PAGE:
Carbonated soft drinks, whether you call them sodas, pop, coke, or something else, are very popular in the United States. Recent statistics show that 63% of teenagers and 49% of adults regularly consume one of these drinks. Additionally, soft drinks are a major contributor to the typical American diet’s high intake of sugar. Soft drinks have been linked to a wide range of health issues, including obesity, type 2 diabetes, tooth decay, and disorders of the heart, kidneys, and liver. Despite their popularity.
Soft drinks have also been shown to have a negative impact on both adults’ and children’s ability to fall asleep. Caffeinated drinkers should be very cautious about this. It is also possible that a lack of activity during the day and greater screen time at night can affect sleep quality indirectly because soft drinks have been connected to both patterns.
How Does Soda Affect Sleep?
Sugar-sweetened beverages, such as soft drinks, are classified as such (SSBs). Brown sugar, corn syrup, dextrose, fructose, and glucose are examples of sweeteners. Certain juices and fruit drinks, sports and energy drinks, and coffees and teas with added sugar are all SSBs.
Soft-drink consumption has been linked to a number of sleep disorders, according to scientists. Among them:
Caffeine: 96% of the country’s beverage caffeine intake comes from caffeinated soft drinks, coffee, and tea, while 85% of Americans drink at least one caffeinated beverage daily.
Drinking caffeinated beverages close to bedtime can make it more difficult to drift off to sleep and stay asleep. Adults who sleep five or fewer hours a night are more likely to consume caffeinated SSBs than those who get seven to eight hours of sleep each night, according to a study published in the journal Pediatrics.
Caffeine consumption at moderate levels during the day is not always harmful.
Caffeinated beverages can also help keep night shift workers awake and aware. In order to prevent the lingering effects of caffeine before night, it’s best to avoid these beverages in the hours preceding up to your normal bedtime.
Weight Gain: The link between SSB consumption and obesity is well-known. Because of their high sugar content, these drinks may contribute to weight gain, according to research. If you drink a 12-ounce amount of a sugary beverage, you could be consuming anywhere from 10 to 13.5 teaspoons of sugar.
Low-calorie counts may potentially be a factor in the obesity epidemic. Even though they contain a lot of sugar, most 12-ounce soft drinks only have 150-170 calories, so they don’t fill you up. As a result, it’s possible that people will have to consume more to make up for the loss.
Certain types of sleep disturbances are made more likely by obesity. Obesity is a key risk factor for obstructive sleep apnea, a disorder that leads sufferers to experience nighttime awakenings due to choking or gasping for air.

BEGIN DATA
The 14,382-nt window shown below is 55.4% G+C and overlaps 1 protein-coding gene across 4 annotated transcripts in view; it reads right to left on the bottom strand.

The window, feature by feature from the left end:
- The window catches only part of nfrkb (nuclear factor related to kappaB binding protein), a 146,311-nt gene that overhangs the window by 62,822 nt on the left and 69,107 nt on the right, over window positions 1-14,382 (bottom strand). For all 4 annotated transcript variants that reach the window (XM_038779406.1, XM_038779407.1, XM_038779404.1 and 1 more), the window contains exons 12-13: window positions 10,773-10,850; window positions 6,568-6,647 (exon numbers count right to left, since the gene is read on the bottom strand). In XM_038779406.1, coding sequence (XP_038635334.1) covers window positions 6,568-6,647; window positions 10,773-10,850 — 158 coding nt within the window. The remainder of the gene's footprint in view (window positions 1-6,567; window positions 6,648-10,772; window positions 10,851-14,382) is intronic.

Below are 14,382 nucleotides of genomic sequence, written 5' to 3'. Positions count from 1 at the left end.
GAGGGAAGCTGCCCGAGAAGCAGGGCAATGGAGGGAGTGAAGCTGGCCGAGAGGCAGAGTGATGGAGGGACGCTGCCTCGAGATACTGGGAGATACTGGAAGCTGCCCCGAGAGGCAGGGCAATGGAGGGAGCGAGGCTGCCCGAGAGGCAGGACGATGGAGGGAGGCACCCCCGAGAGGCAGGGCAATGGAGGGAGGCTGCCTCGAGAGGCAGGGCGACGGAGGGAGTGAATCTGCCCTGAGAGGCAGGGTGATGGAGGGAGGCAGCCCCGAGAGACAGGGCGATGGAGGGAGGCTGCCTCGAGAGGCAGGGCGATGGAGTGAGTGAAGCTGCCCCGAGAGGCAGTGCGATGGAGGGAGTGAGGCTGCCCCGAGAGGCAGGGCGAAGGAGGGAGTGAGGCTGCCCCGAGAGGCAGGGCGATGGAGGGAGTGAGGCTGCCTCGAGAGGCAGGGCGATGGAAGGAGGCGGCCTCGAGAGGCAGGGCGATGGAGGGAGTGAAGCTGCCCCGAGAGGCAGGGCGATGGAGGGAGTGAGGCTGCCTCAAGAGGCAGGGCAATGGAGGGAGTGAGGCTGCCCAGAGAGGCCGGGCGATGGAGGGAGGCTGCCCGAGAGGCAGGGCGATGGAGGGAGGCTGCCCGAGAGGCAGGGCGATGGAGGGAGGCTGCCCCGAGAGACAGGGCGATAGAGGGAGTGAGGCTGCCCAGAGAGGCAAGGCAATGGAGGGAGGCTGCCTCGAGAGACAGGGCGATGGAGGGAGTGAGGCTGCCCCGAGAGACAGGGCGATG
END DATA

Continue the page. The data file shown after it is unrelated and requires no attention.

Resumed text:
Obesity hypoventilation syndrome (OHS) also causes shallow breathing while sleeping, which can contribute to excessive daytime drowsiness and fatigue throughout the working day. Those who have OHS have a BMI more than or equal to 30 kg/m2, which places them in the 95th percentile for the adult population.
You may also be more likely to snore as a result of weight increase, which can disrupt sleep for both you and your partner. People who snore frequently are generally recommended to lose weight as a possible treatment option.
Heartburn: GERD is caused by an under-constriction of a band of muscle in the lower esophagus, which results in heartburn when you eat or drink something that causes the sphincter to relax too much. In some cases, this might lead to reflux, which is when stomach acid is re-introduced into the esophagus. GERD (gastroesophageal reflux disease) is a more serious ailment that can cause heartburn on a regular basis (GERD).
Foods and beverages that cause heartburn can disrupt sleep, so persons who frequently experience this discomfort should avoid them. According to one study, drinking SSBs and other carbonated beverages raises your risk of experiencing heartburn, which can lead to sleep disturbances, by 24%.
Nocturia: Having to get up in the middle of the night to pee is known as nocturia, and it can cause sleep disturbances. Nocturia affects around one-third of all individuals. If you have a medical condition or medicine that causes nocturia, drinking caffeinated SSBs before going to sleep may also trigger midnight bathroom breaks.
There may be a bidirectional association between sleep and SSBs, as well. A lack of sleep has been linked to a variety of health issues, including an increased risk of obesity. Ghrelin and leptin are two appetite-regulating hormones that can be affected by sleep deprivation, making you more likely to overeat during the day.
How Can Soda Drinkers Improve Their Sleep?
Studies have shown that cutting back on SSB use can have health benefits, as they contain little nutritional value and can interrupt sleep and cause other health issues. Many others, on the other hand, are unable or unwilling to reduce their sugar intake because of their strong cravings for sweets.
There are a few things you can take to cut back on soda and improve your sleep:
- Coldwater can be used as a substitute for soft drinks. This has the dual benefit of lowering your sugar intake while also increasing your hydration levels.
- Choose a healthy option like milk or 100% fruit juice if you want something tastier than water. If you don’t want to use sugar to sweeten your water, you can use natural components like fruit or cucumbers.
- If you’re in the need of a caffeine kick in the morning, opt for unsweetened coffee or tea instead of soda. All caffeinated beverages should be avoided in the afternoon and at night, respectively. You’ll be able to get to sleep on time if you do this.
- Check the nutritional labels on all beverages you consume to be sure they don’t have a lot of sugar or caffeine in them.